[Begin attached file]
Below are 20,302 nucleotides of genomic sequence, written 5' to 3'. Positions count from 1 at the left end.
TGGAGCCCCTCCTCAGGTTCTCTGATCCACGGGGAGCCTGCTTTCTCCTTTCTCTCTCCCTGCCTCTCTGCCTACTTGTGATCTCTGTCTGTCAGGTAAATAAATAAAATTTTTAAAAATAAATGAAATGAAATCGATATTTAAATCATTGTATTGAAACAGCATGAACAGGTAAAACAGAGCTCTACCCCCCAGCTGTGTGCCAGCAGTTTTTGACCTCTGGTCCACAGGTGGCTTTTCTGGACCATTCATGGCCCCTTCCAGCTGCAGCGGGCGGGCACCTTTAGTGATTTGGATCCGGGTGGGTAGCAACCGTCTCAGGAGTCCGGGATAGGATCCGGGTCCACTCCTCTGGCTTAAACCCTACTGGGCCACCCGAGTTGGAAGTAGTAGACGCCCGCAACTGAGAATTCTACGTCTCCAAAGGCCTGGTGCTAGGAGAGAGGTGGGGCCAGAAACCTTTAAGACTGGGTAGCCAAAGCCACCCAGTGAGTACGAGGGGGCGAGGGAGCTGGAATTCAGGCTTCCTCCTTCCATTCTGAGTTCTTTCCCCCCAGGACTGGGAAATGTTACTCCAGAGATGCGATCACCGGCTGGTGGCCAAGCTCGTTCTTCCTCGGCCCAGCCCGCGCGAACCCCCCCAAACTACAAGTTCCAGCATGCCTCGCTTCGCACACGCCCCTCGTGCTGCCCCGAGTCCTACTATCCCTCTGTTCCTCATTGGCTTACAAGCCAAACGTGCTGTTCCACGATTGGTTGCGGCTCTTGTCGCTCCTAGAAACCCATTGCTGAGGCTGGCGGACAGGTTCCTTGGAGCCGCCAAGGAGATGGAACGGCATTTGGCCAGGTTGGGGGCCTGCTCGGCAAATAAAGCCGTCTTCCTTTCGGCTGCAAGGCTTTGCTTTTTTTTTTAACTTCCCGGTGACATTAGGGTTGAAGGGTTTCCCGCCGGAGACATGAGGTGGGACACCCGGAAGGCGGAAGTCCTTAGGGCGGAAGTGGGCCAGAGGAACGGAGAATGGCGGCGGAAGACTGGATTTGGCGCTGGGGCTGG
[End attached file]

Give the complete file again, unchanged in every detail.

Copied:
Below are 20,302 nucleotides of genomic sequence, written 5' to 3'. Positions count from 1 at the left end.
TGGAGCCCCTCCTCAGGTTCTCTGATCCACGGGGAGCCTGCTTTCTCCTTTCTCTCTCCCTGCCTCTCTGCCTACTTGTGATCTCTGTCTGTCAGGTAAATAAATAAAATTTTTAAAAATAAATGAAATGAAATCGATATTTAAATCATTGTATTGAAACAGCATGAACAGGTAAAACAGAGCTCTACCCCCCAGCTGTGTGCCAGCAGTTTTTGACCTCTGGTCCACAGGTGGCTTTTCTGGACCATTCATGGCCCCTTCCAGCTGCAGCGGGCGGGCACCTTTAGTGATTTGGATCCGGGTGGGTAGCAACCGTCTCAGGAGTCCGGGATAGGATCCGGGTCCACTCCTCTGGCTTAAACCCTACTGGGCCACCCGAGTTGGAAGTAGTAGACGCCCGCAACTGAGAATTCTACGTCTCCAAAGGCCTGGTGCTAGGAGAGAGGTGGGGCCAGAAACCTTTAAGACTGGGTAGCCAAAGCCACCCAGTGAGTACGAGGGGGCGAGGGAGCTGGAATTCAGGCTTCCTCCTTCCATTCTGAGTTCTTTCCCCCCAGGACTGGGAAATGTTACTCCAGAGATGCGATCACCGGCTGGTGGCCAAGCTCGTTCTTCCTCGGCCCAGCCCGCGCGAACCCCCCCAAACTACAAGTTCCAGCATGCCTCGCTTCGCACACGCCCCTCGTGCTGCCCCGAGTCCTACTATCCCTCTGTTCCTCATTGGCTTACAAGCCAAACGTGCTGTTCCACGATTGGTTGCGGCTCTTGTCGCTCCTAGAAACCCATTGCTGAGGCTGGCGGACAGGTTCCTTGGAGCCGCCAAGGAGATGGAACGGCATTTGGCCAGGTTGGGGGCCTGCTCGGCAAATAAAGCCGTCTTCCTTTCGGCTGCAAGGCTTTGCTTTTTTTTTTAACTTCCCGGTGACATTAGGGTTGAAGGGTTTCCCGCCGGAGACATGAGGTGGGACACCCGGAAGGCGGAAGTCCTTAGGGCGGAAGTGGGCCAGAGGAACGGAGAATGGCGGCGGAAGACTGGATTTGGCGCTGGGGCTGG